Illegal gratification is a sine qua non to constitute the said offence and mere recovery of currency notes cannot constitute the offence under Section 8 unless it is proved beyond all reasonable doubt that the accused voluntarily accepted the money knowing it to be a bribe. The judgement was passed by the High Court of Jharkhand in the case of Suraj Singh vs The State of Jharkhand [Cr. Appeal (SJ) No. 663 of 2020] by Single Bench consisting of Hon’ble Justice Anil Kumar Choudhary.
The appeal followed by the judgment of the learned session court where under, the learned court has held the appellant guilty for the offence punishable under Section 8 of the Prevention of Corruption Act, 1988. The appellant has been sentenced to undergo Rigorous Imprisonment for three years and nine months and to pay a fine for the offence punishable under Section 8 of the Prevention of Corruption Act, 1988 and in default of payment of fine to undergo Simple Imprisonment for one year.
The learned counsel for the appellant-convict submitted that the learned court below failed to appreciate the fact that there is absolutely no evidence in the record regarding the handing over of the alleged general currency notes to the appellant-accused as a bribe. He further submitted that to bring home the charge for the offence punishable under Section 8 of the Prevention of Corruption Act.
In support of his contention, he relied upon the judgment of Hon’ble Supreme Court of India in the case of Priyanka Kumari versus the State of Jharkhand wherein in “the facts of those cases where the offence involved were under section 7 of the Prevention of Corruption Act, 1988 and where there was no evidence regarding demand of bribe by the appellants of those appeals, this Court set aside the conviction of the appellants and acquitted them by giving them the benefit of doubt relying upon the aforesaid settled principle of law.”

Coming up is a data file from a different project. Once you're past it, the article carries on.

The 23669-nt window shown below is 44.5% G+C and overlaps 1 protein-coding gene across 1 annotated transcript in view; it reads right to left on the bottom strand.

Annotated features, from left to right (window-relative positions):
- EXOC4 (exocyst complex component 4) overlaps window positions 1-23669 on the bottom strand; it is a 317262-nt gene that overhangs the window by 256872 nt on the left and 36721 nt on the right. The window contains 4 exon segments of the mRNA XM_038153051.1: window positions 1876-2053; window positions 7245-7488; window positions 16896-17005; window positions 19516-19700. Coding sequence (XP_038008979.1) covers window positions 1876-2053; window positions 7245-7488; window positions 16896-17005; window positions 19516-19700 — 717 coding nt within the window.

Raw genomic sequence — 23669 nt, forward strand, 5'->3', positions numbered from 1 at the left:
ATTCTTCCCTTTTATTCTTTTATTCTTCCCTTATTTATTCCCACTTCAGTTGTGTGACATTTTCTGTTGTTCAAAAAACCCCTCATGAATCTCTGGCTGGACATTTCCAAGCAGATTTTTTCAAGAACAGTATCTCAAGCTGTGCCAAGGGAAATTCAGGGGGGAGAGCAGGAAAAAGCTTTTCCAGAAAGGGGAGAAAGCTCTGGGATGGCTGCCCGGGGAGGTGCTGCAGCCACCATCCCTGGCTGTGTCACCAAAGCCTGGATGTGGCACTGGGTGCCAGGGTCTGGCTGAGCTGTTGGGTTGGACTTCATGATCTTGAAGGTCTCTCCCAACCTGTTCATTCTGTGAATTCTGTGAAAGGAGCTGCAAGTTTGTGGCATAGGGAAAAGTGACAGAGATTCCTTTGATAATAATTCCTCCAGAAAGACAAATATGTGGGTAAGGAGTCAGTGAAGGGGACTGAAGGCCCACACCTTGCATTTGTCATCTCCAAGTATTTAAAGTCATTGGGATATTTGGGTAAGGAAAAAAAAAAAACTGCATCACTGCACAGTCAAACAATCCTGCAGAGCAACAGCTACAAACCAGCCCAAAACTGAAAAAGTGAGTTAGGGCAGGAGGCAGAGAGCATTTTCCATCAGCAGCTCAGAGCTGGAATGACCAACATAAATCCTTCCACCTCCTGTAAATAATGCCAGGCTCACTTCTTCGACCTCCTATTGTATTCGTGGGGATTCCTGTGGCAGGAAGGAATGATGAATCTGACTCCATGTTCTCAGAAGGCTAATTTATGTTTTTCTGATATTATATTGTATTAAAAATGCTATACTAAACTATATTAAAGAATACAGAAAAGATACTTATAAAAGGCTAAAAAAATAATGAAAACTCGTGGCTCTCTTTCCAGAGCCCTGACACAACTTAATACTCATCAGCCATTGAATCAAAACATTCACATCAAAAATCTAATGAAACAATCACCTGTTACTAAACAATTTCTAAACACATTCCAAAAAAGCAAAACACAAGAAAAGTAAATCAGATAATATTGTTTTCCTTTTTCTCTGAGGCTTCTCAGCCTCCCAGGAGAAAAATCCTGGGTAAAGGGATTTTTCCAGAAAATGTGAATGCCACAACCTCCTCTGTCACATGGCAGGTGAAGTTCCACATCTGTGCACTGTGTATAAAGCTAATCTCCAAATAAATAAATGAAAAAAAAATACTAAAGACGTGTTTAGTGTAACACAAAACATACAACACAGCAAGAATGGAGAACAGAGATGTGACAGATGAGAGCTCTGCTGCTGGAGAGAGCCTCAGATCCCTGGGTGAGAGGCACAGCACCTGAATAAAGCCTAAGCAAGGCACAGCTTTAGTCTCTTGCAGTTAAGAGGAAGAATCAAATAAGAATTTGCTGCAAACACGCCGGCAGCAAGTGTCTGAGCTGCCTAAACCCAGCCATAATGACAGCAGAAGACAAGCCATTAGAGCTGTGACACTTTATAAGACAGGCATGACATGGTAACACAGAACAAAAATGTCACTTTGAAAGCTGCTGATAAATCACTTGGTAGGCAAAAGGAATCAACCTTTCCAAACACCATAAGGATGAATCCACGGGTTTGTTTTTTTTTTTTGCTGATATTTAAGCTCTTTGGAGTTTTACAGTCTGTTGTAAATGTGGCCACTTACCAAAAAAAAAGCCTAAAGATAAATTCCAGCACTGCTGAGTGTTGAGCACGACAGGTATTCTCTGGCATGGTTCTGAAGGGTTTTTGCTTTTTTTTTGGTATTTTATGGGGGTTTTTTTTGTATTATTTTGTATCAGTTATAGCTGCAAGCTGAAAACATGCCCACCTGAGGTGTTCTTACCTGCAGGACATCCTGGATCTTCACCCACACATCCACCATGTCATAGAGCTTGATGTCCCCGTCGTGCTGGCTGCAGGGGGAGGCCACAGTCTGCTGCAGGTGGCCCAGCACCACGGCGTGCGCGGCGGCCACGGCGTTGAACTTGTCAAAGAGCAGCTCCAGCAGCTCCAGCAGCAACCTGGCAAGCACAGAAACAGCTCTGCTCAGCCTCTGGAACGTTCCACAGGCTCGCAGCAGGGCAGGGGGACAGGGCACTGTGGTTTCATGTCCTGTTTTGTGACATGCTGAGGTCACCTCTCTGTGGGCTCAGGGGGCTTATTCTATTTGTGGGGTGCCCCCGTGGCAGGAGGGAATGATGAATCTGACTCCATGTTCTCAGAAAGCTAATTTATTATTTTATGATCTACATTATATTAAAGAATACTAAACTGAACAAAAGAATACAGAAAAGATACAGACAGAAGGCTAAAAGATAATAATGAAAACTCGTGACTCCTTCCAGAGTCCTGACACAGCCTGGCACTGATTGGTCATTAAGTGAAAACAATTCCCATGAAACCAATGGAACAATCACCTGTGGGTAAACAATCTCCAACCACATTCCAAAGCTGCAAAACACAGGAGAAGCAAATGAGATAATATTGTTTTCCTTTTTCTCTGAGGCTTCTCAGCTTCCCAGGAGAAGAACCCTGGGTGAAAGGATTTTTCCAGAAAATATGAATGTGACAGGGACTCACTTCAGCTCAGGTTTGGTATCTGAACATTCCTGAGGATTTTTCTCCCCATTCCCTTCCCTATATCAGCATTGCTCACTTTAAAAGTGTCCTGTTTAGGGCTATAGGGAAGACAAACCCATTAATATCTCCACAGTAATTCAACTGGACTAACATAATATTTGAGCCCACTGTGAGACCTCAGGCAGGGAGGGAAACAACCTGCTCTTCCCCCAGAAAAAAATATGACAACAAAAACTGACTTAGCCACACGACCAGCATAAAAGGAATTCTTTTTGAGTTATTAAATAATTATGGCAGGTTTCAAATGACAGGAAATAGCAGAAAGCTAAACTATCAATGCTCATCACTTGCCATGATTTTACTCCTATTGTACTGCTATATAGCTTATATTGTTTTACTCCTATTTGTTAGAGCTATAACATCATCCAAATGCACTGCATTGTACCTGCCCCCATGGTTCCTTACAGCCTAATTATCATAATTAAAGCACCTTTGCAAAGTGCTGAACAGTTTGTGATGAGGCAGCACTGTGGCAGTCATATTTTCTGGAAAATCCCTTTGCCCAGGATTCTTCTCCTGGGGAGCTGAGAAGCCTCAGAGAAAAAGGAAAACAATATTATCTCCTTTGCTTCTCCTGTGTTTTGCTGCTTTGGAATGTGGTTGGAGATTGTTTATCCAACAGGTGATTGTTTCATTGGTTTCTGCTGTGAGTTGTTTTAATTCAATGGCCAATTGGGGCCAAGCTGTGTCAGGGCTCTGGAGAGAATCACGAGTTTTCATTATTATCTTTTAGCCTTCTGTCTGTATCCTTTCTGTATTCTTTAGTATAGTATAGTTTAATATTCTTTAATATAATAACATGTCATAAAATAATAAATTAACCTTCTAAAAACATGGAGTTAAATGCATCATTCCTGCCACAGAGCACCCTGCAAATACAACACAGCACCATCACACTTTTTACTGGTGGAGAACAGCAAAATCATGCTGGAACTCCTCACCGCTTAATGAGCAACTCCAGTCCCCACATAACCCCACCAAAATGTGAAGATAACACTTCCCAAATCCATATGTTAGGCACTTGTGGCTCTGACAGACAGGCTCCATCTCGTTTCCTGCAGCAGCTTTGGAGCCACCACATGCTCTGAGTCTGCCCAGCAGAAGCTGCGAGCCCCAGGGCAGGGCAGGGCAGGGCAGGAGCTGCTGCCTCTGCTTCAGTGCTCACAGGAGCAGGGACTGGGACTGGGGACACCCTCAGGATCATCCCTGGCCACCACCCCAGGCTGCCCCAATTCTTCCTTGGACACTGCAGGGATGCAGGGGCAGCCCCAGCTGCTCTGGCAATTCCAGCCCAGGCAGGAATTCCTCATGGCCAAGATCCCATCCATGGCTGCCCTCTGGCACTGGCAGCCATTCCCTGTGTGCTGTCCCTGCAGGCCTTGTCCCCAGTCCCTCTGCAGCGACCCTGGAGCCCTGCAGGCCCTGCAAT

The learned counsel for the respondent on the other hand defended the impugned judgment of conviction and order of sentence and submitted that as the witness have categorically stated about the facts of the case and his testimony which is corroborated by the testimony of the other prosecution witnesses; are sufficient enough to establish the charge for the offence punishable under Section 8 of the Prevention of Corruption Act, 1988.
The court while allowing the petition held that “the demand for the bribe money by the accused person is also a sine qua non to convict the accused of the offence punishable under Section 8 of the Prevention of Corruption, 1988 as well and mere recovery of tainted money by itself without any proof of demand is insufficient to establish the charge for the offence punishable under section 8 of the Prevention of Corruption Act, 1988.”